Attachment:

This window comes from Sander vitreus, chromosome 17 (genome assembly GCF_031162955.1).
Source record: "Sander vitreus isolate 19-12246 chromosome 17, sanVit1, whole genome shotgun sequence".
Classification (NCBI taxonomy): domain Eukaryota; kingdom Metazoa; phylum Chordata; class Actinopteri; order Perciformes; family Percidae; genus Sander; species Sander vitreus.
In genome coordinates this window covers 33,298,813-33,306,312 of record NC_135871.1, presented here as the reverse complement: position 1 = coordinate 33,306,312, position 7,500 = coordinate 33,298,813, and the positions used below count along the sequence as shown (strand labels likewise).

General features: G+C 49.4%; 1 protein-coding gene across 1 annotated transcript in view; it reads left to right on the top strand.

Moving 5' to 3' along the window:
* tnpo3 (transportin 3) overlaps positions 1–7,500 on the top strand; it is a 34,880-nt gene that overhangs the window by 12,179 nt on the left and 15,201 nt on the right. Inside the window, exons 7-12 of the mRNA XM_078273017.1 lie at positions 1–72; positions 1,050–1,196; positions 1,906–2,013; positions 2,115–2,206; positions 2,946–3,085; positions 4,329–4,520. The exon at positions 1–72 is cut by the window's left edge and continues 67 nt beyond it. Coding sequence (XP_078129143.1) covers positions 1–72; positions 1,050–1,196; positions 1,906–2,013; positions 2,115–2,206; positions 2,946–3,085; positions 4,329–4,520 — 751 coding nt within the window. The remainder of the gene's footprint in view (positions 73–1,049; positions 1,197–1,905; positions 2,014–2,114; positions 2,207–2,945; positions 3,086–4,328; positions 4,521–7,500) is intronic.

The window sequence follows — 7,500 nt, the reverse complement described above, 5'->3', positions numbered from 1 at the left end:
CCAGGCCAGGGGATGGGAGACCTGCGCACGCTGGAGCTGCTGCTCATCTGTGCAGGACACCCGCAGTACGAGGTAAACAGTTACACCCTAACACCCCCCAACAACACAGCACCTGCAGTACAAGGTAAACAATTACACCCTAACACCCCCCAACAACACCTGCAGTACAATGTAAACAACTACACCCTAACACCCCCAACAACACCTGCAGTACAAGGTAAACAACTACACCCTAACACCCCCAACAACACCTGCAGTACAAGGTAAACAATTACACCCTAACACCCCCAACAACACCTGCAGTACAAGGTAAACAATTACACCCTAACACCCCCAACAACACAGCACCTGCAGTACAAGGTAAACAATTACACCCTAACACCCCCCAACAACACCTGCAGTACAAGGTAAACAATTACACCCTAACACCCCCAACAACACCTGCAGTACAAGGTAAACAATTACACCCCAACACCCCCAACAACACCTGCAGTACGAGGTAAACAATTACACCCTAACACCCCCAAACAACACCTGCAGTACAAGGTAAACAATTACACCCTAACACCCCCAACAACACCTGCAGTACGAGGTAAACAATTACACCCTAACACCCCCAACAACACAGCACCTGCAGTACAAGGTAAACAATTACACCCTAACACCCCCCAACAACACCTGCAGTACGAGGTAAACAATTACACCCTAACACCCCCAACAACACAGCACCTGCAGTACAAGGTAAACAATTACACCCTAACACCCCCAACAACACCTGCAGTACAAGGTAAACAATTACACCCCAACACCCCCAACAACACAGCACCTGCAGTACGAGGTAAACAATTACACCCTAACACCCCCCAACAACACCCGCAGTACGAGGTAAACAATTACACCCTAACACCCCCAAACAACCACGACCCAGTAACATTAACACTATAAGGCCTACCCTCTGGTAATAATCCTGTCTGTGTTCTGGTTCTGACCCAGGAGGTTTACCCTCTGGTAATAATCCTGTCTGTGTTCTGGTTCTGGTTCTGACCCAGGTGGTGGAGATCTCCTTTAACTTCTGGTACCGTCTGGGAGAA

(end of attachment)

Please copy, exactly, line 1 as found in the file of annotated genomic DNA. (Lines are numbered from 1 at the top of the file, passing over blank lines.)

This window comes from Sander vitreus, chromosome 17 (genome assembly GCF_031162955.1).